This semester I decided to try using a wiki in my upper-division, English-Education-major class: Literacy Studies. To put it mildly, the assignment floundered, used up a lot of face-to-face class time, and eventually worked mildly well. However, I asked my students A LOT of questions during the assignment, reflected a great deal, and then reflected some more.
I learned a lot from this experience that will help me the next time I introduce a class to writing in a wiki environment. One of the most important things I learned is that the hardest thing about the wiki isn’t the online context, it’s helping students learn to collaborate. When I asked my students why they weren’t adding to the one brave person who posted material on the wiki first, they told me that they felt like it was “rude” to correct someone else’s work (even though I have them do peer response groups). There was something about having equal ownership in the task that translated to not wanting to change their peers’ words. I think they were also really conscious of how public it would be to add/delete/revise someone else’s writing. Moreover, I learned that students still needed me to set deadlines–because my procrastinators wouldn’t write anything until the last minute . . . which drove the more organized students crazy.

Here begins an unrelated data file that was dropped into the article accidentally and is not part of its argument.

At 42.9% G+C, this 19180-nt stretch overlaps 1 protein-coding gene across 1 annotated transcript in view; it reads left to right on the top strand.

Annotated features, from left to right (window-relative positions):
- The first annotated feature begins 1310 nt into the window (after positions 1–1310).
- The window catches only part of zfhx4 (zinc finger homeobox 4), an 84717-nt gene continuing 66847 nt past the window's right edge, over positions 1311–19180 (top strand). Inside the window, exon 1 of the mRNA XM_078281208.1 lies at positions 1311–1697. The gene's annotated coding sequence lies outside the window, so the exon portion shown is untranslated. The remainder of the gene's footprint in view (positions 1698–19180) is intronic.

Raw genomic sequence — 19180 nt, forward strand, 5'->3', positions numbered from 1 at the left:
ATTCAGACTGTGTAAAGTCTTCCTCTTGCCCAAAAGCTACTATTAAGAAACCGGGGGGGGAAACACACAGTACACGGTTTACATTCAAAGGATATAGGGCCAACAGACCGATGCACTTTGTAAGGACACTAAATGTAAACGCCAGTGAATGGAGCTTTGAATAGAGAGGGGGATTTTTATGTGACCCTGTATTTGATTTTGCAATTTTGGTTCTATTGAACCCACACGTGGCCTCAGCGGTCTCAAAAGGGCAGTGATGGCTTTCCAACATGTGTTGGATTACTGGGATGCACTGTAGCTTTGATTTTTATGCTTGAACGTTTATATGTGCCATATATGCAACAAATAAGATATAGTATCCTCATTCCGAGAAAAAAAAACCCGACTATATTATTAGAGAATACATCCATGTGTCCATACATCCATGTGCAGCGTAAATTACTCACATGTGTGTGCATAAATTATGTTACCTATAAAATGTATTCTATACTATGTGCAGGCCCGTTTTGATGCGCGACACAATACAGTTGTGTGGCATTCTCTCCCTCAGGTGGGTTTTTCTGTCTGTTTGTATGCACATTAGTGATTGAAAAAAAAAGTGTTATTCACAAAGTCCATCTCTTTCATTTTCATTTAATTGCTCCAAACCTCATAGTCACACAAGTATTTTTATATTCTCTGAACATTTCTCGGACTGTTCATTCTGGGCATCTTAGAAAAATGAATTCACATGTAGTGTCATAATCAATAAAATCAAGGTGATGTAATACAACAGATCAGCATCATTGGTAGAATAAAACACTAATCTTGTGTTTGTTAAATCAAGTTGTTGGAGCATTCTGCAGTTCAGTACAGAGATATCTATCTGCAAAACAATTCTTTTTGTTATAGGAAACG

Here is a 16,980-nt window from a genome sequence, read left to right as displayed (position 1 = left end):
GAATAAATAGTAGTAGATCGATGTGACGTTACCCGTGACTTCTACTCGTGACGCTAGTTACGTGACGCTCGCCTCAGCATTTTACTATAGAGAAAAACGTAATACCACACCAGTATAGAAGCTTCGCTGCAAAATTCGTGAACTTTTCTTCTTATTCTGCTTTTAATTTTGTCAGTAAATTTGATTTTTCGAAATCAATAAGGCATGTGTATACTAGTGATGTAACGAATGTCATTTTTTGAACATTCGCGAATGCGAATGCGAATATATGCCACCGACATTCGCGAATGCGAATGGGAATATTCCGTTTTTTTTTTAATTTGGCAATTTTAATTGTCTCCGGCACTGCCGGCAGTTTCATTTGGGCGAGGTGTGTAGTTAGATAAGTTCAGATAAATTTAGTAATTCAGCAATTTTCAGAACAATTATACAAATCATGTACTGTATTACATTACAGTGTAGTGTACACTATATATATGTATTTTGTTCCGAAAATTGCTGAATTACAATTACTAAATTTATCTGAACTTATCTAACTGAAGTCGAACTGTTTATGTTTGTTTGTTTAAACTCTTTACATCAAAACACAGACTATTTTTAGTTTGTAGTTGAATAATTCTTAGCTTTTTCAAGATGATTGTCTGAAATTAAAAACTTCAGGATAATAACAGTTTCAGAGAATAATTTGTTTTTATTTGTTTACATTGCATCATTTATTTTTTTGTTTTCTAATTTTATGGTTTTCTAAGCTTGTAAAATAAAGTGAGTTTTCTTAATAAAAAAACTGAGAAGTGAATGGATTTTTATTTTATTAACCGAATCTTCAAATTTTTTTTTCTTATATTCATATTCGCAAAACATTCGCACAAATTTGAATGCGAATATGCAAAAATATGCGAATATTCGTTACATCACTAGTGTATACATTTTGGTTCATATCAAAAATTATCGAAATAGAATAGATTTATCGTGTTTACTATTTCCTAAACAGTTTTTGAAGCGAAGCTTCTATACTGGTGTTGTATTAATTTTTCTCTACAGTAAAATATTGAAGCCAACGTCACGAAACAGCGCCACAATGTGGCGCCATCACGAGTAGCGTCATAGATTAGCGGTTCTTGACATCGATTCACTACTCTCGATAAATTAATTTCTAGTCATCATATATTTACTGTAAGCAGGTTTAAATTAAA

Next time I introduce wiki assignments to a new class, this is how I’ll do it.
1. I’ll start like I did this time with individual biographies. My students did great with this element of the wiki.
2. I’ll have my students engage in online discussions about articles using Diigo.
3. I’ll have my students trade ideas about some aspect of their literacy experience on the wiki–this won’t be a formal writing assignment, just something where they have to have an online conversation.
And this is where it gets murky for me. At this point, I’ll probably have partners create a more formal essay together. After that, I’ll assign a larger group project . . . using literature circle-like roles that will give students a defined task within the wiki environment.
Then, and only then, will I assign a more free-ranging group assignment.
I’m pretty sure that I’ll be refining how to help students learn to collaborate for awhile still. I know what I’ve described above will work better, but I’m pretty sure I still need to experiment some more. Lucky for me this semester, my students have been really patient as I’ve been learning something new.